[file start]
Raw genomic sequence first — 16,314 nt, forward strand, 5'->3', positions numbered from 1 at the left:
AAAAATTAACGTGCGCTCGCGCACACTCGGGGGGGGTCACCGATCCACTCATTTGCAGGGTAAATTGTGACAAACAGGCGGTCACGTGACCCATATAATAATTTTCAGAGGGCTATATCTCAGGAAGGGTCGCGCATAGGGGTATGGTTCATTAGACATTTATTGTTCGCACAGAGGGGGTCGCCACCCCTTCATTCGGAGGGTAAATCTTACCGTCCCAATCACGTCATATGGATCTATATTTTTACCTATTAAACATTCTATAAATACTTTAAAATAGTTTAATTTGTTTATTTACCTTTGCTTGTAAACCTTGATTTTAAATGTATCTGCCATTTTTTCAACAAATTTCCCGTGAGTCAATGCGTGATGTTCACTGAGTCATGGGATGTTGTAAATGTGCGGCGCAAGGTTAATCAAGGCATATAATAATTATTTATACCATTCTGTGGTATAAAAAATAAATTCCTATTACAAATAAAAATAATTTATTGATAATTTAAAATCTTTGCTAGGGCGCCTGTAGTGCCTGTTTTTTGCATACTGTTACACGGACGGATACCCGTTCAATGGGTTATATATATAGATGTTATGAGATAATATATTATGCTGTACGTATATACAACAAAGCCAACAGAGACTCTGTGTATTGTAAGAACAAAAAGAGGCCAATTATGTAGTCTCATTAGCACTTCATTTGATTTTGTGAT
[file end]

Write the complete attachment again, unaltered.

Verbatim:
Raw genomic sequence first — 16,314 nt, forward strand, 5'->3', positions numbered from 1 at the left:
AAAAATTAACGTGCGCTCGCGCACACTCGGGGGGGGTCACCGATCCACTCATTTGCAGGGTAAATTGTGACAAACAGGCGGTCACGTGACCCATATAATAATTTTCAGAGGGCTATATCTCAGGAAGGGTCGCGCATAGGGGTATGGTTCATTAGACATTTATTGTTCGCACAGAGGGGGTCGCCACCCCTTCATTCGGAGGGTAAATCTTACCGTCCCAATCACGTCATATGGATCTATATTTTTACCTATTAAACATTCTATAAATACTTTAAAATAGTTTAATTTGTTTATTTACCTTTGCTTGTAAACCTTGATTTTAAATGTATCTGCCATTTTTTCAACAAATTTCCCGTGAGTCAATGCGTGATGTTCACTGAGTCATGGGATGTTGTAAATGTGCGGCGCAAGGTTAATCAAGGCATATAATAATTATTTATACCATTCTGTGGTATAAAAAATAAATTCCTATTACAAATAAAAATAATTTATTGATAATTTAAAATCTTTGCTAGGGCGCCTGTAGTGCCTGTTTTTTGCATACTGTTACACGGACGGATACCCGTTCAATGGGTTATATATATAGATGTTATGAGATAATATATTATGCTGTACGTATATACAACAAAGCCAACAGAGACTCTGTGTATTGTAAGAACAAAAAGAGGCCAATTATGTAGTCTCATTAGCACTTCATTTGATTTTGTGAT